American right-wingers hate multiculturalism and gay rights and radical feminism for their own sake, not because they were designed to pave the path for communism. But the story has the emotional advantage of allowing them to imagine that the trends they despise didn't arise from a long history of the social abuse of blacks, gays, women, and immigrants, but from sinister machinations of commies striving to enslave us. Never mind that the unstoppable traditionalist "cultural decline" of the last several decades has not gotten the United States any closer to public ownership of the means of production.
Or maybe people just resent being told how to think and speak? Yes, accuracy in language is important, Yes, accuracy is important in identifying historical influences. So why doesn't Doherty apply these standards to his own critiques? Not everyone who worries about Orwellian language and thought policing does so for the reasons Doherty lazily imagines.
Doherty makes room for an obligatory swipe at Jordan Peterson, whose work I haven't taken the time to read or view much. But from a distance Peterson's two unpardonable sins seem to be exposing the rottenness of social science departments and suggesting individuals bear some responsibility for their lot in life. Anyone who shakes up the Left/Right paradigm in an articulate way and encourages self-sufficiency seems to me a potential ally for libertarians, rather than a punching bag.
Doherty also bemoans Dr. Ron Paul's(1) opposition to cultural Marxism, referencing posts on Paul's Facebook page. He correctly reminds us that Paul's presidential campaigns offered people a way out of the culture wars by (quoting Paul) "allowing [everybody] to make personal choices, social relations, sexual choices, personal economic choices" — and this ought to be a potent sales pitch for libertarianism generally.
But Doherty misses the salient point: cultural Marxism is not about allowing anything, but rather about policing our views. And if in fact dramatically reducing the size and scope of government (as both Paul and Doherty advocate) would reduce cultural hostilities, doesn't this tacitly acknowledge that cultural Marxism and PC are related to the state? Does Doherty not see the state as the potential enforcer via hate speech laws, employments laws, and the like?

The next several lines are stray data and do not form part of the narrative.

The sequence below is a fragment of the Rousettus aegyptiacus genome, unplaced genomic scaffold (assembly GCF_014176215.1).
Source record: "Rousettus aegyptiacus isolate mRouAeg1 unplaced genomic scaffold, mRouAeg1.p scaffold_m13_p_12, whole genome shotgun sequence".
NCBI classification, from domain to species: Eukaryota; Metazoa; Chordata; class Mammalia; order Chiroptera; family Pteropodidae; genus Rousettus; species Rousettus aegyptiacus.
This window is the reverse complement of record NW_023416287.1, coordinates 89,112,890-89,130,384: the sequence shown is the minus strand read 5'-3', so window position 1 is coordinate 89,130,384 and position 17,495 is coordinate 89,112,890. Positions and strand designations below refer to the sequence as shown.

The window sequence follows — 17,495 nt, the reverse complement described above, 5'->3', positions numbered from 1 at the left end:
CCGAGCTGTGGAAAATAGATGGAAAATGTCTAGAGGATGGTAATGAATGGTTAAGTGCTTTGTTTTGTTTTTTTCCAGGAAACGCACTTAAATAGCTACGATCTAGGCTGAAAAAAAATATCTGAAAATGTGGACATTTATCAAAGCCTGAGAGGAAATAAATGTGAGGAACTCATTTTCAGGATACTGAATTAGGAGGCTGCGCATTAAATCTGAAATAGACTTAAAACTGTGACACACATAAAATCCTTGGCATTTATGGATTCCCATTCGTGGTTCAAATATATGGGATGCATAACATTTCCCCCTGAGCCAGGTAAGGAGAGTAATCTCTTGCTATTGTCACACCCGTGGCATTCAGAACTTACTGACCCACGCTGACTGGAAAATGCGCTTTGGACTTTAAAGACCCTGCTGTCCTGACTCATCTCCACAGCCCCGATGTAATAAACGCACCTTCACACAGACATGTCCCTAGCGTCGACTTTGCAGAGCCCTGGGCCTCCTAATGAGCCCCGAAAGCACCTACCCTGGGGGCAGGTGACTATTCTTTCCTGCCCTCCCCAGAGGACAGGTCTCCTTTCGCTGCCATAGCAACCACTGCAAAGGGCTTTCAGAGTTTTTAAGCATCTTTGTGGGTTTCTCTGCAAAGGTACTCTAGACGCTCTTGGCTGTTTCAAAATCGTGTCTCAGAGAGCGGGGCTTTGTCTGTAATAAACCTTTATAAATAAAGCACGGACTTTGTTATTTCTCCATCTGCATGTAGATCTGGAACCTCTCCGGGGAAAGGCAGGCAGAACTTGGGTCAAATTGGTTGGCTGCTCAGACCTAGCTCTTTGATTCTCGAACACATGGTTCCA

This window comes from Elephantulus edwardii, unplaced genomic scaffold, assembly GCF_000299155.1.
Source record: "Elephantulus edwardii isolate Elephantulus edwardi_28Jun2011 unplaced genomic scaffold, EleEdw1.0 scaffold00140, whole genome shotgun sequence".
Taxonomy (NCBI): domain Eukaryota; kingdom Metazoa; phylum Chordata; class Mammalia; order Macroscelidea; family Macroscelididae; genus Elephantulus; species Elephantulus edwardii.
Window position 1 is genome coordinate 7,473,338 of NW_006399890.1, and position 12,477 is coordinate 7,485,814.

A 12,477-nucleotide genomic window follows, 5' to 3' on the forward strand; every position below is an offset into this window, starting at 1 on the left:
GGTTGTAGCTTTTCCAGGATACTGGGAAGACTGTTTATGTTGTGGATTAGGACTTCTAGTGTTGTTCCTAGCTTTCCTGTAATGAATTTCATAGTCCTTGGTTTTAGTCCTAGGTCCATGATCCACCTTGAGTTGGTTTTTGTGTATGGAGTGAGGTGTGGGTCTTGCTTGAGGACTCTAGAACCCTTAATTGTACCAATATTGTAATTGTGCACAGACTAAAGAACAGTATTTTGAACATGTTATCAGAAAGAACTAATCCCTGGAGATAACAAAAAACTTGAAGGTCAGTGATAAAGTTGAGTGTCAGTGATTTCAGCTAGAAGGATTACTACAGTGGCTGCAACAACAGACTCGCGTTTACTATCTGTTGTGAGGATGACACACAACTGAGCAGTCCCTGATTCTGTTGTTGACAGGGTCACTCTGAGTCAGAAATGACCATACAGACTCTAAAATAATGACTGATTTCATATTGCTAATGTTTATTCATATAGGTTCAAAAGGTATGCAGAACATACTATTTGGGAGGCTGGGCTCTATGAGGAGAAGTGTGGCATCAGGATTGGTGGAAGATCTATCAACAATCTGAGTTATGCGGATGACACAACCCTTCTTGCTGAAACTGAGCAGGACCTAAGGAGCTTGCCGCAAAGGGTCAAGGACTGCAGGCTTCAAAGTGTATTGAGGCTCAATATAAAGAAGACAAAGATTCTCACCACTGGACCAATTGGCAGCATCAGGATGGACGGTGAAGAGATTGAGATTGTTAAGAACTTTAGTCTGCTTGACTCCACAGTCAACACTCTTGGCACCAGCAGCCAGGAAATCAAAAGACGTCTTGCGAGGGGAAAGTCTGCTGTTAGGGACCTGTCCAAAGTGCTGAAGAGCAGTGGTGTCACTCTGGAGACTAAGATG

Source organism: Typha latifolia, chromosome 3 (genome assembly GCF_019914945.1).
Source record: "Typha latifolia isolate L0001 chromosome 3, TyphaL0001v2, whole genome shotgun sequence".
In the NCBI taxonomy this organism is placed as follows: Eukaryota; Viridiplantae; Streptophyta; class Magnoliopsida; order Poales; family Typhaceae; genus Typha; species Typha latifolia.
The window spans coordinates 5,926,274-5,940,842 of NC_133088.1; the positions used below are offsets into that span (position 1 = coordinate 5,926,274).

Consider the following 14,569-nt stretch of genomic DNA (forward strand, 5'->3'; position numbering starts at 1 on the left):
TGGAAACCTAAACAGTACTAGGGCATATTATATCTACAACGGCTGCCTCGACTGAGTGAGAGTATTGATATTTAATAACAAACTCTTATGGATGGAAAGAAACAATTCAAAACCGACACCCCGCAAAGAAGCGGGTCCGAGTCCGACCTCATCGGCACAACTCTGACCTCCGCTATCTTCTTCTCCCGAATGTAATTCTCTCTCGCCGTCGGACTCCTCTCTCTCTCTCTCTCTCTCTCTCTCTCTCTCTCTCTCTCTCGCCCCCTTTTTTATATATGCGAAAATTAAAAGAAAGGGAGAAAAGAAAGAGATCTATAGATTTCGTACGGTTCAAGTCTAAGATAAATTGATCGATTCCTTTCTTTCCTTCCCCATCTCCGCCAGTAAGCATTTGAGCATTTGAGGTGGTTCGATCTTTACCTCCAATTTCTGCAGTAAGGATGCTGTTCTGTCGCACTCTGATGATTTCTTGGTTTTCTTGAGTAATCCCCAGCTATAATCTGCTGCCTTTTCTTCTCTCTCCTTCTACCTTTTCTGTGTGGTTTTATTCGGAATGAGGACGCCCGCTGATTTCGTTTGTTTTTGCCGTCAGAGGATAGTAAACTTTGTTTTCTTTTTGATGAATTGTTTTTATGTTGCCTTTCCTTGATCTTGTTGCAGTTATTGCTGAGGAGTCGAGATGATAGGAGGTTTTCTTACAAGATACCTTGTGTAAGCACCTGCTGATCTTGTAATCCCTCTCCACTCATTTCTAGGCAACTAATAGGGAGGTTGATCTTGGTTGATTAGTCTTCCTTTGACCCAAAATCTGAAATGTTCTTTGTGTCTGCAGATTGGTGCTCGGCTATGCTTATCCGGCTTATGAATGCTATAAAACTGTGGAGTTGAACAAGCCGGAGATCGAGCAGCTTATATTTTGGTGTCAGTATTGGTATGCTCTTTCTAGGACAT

Doherty concludes with this puzzling admonition:
All who want a tolerant civic peace in this vast and varied land should work to forge whatever way of life they choose on their own property or in their own communities, not insist that former outsiders who wish to be treated more fairly are merely doing so as a cover to impose communist tyranny. The fight for limited government in our culture can't be successfully fought in dogged, frightened opposition to freely chosen cultural plenitude.
Again we witness a reversion to common themes of victimhood, tolerance, and blinkered cultural nativists. And once again Doherty misses the point: the question is whether our "cultural plenitude" is always freely chosen, or rather sometimes imposed by a very small nexus of cultural, media, and economic elites — elites who are increasingly state-connected.
It also never occurs to him that many who do want tolerance and peace resent the constant imposition of new PC modes of thought and speech, rather then considering those modes a form of liberation.
(1) Brian Doherty generally has been fair and friendly toward Dr. Paul in his writing, see, e.g., his book on the Ron Paul 2012 presidential campaign.
This article was originally published at The Mises Institute.